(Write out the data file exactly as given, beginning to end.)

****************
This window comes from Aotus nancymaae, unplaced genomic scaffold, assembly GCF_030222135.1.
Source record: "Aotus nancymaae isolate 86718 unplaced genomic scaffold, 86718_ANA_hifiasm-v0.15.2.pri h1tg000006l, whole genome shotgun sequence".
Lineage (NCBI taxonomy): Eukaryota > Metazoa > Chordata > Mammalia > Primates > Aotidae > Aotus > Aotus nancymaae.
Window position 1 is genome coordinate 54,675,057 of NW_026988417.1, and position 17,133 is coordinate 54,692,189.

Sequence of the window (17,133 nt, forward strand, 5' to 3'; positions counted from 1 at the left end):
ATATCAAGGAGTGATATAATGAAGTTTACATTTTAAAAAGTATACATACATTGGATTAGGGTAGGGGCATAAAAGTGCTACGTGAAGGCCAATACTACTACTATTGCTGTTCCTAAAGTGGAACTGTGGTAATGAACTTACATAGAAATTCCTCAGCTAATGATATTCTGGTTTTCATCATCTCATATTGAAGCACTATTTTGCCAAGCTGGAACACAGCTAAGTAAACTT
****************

This window comes from Aotus nancymaae, unplaced genomic scaffold, assembly GCF_030222135.1.
Source record: "Aotus nancymaae isolate 86718 unplaced genomic scaffold, 86718_ANA_hifiasm-v0.15.2.pri h1tg000006l, whole genome shotgun sequence".
Lineage (NCBI taxonomy): Eukaryota > Metazoa > Chordata > Mammalia > Primates > Aotidae > Aotus > Aotus nancymaae.
Window position 1 is genome coordinate 54,675,057 of NW_026988417.1, and position 17,133 is coordinate 54,692,189.

Sequence of the window (17,133 nt, forward strand, 5' to 3'; positions counted from 1 at the left end):
ATATCAAGGAGTGATATAATGAAGTTTACATTTTAAAAAGTATACATACATTGGATTAGGGTAGGGGCATAAAAGTGCTACGTGAAGGCCAATACTACTACTATTGCTGTTCCTAAAGTGGAACTGTGGTAATGAACTTACATAGAAATTCCTCAGCTAATGATATTCTGGTTTTCATCATCTCATATTGAAGCACTATTTTGCCAAGCTGGAACACAGCTAAGTAAACTT